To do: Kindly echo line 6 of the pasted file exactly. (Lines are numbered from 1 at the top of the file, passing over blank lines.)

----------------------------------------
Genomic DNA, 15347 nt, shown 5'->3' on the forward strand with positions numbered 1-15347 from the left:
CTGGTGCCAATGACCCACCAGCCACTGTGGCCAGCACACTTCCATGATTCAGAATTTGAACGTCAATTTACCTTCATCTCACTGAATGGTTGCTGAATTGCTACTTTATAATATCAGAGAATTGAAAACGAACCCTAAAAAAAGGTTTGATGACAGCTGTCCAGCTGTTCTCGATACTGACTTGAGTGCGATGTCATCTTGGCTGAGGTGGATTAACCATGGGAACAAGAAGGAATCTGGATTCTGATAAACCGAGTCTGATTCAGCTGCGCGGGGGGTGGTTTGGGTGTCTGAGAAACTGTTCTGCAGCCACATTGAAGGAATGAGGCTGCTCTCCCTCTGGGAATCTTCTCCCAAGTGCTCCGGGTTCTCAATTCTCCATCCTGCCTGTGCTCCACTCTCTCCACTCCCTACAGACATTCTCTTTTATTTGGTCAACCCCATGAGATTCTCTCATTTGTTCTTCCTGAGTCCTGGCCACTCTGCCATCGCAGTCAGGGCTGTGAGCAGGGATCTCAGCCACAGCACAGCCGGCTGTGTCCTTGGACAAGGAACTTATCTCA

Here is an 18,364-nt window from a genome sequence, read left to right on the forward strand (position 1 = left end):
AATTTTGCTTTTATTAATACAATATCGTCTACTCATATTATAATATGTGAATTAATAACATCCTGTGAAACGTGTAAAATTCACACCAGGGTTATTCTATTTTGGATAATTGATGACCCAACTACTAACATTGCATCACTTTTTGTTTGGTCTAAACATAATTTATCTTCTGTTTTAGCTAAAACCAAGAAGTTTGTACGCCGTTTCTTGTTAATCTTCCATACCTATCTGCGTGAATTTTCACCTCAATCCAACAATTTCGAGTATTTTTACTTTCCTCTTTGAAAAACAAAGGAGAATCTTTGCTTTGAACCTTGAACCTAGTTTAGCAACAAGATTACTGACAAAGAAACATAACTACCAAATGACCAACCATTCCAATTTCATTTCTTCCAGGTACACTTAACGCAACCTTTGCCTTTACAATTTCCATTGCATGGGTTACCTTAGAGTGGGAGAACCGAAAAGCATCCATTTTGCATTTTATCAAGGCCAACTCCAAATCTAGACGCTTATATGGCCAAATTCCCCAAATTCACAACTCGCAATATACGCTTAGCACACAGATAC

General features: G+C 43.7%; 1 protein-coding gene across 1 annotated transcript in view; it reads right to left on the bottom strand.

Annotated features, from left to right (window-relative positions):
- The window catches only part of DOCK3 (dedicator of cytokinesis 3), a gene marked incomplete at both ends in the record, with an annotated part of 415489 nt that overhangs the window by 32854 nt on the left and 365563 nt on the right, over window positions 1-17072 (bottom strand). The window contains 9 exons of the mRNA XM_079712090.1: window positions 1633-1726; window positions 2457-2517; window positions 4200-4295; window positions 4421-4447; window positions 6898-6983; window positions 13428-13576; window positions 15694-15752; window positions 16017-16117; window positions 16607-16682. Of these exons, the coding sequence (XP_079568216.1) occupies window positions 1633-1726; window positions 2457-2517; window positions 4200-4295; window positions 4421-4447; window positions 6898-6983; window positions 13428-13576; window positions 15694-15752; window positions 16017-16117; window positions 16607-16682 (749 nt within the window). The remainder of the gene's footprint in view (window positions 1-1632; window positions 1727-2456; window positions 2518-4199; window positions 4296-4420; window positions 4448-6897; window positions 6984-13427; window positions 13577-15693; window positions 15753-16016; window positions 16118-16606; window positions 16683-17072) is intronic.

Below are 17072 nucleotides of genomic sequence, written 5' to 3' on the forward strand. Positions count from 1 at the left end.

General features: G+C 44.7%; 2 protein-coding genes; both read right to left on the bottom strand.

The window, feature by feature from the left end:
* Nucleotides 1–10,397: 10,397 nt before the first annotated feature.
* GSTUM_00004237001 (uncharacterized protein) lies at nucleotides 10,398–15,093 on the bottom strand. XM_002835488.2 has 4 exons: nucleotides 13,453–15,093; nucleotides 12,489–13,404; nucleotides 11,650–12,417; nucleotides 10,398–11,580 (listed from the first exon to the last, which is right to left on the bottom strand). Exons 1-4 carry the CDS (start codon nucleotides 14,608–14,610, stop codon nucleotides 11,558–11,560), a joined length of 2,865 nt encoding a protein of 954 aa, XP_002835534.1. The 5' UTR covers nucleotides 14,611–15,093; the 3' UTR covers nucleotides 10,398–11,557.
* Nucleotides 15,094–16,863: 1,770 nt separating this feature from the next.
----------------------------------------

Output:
Annotated features, from left to right (window-relative positions):